Certainly the callous murder of children is an example of evil. The secularist Ivan in The Karamazov Brothers uses such examples of the brutal treatment of children, particularly the murder of a child torn to pieces by dogs before his mother, to goad pious Alyosha into saying that the perpetrator should be shot--thus showing Alyosha also to be a murder at heart. Extreme examples evoke extreme emotional responses, but perhaps that is the point Dostoevsky is making. Even the most pious has within him or her the potential for the most brutal forms of evil. And once I see that, once I see that I too have the potential--given the right circumstances and the right provocation--to twist God’s good gifts in unspeakably evil ways then I can perhaps begin to see even my own suffering as a doorway to life. With Christ we pass through the evil of the cross to the resurrection of life.

The quote from St. Peter the Damascene cited before, unfortunately, ended a little ambiguously. The following is from the translation of by Palmer, Sherrard and Ware, in The Philokalia, vol. 3 (p172), and I think it is a little more clear:
“… All these things, even if they are opposed to each other, are nevertheless good when used correctly; but when misused, they are not good, but are harmful for both soul and body.”

His point is that it is possible for the most perverse evil to be used for good, but the exact same evil when misused is harmful (or continues to cause more harm than it already has). Evil is always evil. Evil is never good. Yet good can come out of evil. If a Tunisian man sets himself on fire, that is certainly evil. But if those who see it are motivated to create a better government, then perhaps a good has come out of what was evil. It doesn’t make the evil any less evil. It does, however, demonstrate the perennial power of good, even from the ashes of evil to produce a beautiful flower of good.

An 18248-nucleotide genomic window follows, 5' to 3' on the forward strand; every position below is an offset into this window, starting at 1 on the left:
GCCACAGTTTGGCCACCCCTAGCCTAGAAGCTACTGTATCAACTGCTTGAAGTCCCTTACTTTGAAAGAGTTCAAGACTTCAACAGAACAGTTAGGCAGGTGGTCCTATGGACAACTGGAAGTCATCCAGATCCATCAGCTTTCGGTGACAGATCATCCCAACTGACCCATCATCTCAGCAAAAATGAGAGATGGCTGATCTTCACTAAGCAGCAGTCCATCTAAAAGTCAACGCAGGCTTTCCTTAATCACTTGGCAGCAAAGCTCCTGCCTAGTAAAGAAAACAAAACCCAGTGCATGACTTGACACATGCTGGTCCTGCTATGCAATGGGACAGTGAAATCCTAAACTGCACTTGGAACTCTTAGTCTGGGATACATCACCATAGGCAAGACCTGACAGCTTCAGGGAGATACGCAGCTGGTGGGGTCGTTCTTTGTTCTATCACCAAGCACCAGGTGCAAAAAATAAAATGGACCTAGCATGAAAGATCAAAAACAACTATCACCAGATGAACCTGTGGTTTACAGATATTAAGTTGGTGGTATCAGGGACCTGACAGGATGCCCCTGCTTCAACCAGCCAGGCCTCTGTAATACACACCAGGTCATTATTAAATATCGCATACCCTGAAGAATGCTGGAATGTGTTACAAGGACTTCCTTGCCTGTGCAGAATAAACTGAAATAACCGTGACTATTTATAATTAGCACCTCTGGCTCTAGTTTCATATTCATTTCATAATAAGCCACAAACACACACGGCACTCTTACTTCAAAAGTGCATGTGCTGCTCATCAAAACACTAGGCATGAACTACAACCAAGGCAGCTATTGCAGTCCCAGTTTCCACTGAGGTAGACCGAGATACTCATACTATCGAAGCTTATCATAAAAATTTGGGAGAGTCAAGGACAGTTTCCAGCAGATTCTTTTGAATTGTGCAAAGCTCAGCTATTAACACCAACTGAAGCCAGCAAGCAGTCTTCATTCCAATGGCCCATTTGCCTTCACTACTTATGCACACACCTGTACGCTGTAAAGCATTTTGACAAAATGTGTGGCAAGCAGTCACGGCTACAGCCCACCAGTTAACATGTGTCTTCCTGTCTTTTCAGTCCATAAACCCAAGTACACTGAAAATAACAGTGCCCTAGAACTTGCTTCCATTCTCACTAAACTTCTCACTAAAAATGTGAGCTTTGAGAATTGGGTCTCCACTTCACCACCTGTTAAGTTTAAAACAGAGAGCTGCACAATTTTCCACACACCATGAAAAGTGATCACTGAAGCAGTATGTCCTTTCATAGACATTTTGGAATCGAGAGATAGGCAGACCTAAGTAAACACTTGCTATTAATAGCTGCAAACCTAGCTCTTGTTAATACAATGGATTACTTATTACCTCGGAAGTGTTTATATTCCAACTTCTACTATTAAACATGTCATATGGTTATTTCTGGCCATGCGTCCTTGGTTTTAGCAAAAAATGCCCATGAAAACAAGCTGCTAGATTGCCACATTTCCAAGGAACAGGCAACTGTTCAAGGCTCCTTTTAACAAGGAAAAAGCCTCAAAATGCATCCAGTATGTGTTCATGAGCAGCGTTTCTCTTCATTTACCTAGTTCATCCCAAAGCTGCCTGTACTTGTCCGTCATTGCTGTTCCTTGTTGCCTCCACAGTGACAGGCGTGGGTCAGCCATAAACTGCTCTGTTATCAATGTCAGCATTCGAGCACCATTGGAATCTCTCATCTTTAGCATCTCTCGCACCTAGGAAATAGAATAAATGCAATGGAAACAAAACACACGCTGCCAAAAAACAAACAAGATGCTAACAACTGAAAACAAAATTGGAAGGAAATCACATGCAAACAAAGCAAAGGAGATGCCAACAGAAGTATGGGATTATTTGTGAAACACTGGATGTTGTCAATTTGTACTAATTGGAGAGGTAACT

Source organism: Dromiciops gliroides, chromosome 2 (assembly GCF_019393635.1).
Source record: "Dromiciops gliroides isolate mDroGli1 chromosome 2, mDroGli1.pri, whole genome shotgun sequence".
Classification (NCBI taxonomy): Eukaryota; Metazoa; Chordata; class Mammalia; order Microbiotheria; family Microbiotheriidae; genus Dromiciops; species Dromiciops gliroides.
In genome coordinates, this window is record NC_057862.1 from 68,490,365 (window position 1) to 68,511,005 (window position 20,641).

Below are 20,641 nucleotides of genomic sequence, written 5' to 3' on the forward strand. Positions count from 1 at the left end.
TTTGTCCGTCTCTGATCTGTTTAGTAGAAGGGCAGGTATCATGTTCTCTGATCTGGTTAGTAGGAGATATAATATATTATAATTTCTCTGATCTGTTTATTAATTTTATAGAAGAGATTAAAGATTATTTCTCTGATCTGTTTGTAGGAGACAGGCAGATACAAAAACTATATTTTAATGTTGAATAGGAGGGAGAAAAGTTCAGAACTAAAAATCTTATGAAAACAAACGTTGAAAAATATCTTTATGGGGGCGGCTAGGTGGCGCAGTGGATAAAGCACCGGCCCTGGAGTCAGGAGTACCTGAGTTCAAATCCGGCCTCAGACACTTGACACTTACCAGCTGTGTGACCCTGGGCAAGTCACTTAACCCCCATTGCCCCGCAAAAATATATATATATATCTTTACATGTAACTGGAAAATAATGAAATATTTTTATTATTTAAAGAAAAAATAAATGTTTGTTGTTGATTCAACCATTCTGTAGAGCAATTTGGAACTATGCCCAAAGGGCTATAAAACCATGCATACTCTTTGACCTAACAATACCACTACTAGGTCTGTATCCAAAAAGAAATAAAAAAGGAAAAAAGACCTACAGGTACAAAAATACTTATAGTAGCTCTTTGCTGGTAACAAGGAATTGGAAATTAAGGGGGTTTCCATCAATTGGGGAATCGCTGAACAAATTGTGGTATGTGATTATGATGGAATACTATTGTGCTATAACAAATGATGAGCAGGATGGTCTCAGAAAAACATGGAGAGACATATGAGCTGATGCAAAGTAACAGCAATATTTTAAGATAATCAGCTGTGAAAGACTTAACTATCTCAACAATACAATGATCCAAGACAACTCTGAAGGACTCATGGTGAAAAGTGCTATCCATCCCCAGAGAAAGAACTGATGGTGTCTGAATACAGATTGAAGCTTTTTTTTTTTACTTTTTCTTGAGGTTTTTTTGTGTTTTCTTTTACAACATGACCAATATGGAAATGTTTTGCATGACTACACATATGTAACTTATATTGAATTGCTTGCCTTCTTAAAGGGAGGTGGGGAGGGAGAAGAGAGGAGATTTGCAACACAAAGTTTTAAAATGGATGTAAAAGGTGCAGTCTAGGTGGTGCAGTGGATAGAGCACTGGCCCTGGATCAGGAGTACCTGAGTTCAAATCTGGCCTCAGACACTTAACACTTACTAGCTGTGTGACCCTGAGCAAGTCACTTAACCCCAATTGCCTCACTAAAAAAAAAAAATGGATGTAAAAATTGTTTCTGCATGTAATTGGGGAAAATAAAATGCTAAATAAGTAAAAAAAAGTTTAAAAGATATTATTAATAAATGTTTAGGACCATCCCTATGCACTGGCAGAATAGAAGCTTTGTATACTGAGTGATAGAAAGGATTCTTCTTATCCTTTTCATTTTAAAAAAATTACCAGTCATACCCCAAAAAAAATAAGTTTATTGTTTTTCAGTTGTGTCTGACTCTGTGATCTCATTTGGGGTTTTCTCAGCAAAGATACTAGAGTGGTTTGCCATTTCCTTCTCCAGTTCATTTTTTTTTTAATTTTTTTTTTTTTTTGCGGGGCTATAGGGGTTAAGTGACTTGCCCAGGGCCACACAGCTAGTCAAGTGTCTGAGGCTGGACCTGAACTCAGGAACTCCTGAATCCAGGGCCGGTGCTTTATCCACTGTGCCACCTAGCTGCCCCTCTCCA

St. Peter’s point is that the fruit of the Spirit can be born even in, or even because of, the most distressing circumstances. It may be evil that some are rich and most are poor, or that some are healthy and many are sick, or that (in some parts of the world) a few have authority and most are like slaves. Nevertheless, the gift of God is such that in whatever circumstances we find ourselves, it is possible to bear the fruit of love, joy, peace, patience, kindness, gentleness, goodness and self control. Or to quote Romans, “What can separate us from the love of Christ Jesus?”

This is not a philosophical solving of the problem of evil. It is an observation that evil is not the end, that life springs forth from the tomb.

Christopher said...

Thanks for the lengthy response Fr. Michael. I have heard this outline before, and yet something does not satisfy. I think I find the use of "freedom" in this explanation wanting. I don't think we are quite that free (granting we have a real freedom on some very important levels – most important a spiritual freedom to not choose evil). In the end, we are created into a world where forces larger than ourselves that are quite evil impose suffering on us. We did not choose this, so in an important sense we are not free at all...

Fr. Michael said...

I agree that we are not as free as we can imagine we would like to be, but neither are we as trapped as we fear. Part of what it means to be a creature is to be dependent on other aspects of the creation. And yet this dependence does not completely destroy freedom. It may destroy some ideal conceptions of freedom. You might say that the absence of complete (idealized) freedom does not completely destroy freedom (the real ability as some levels to transcend matters over which we have no control).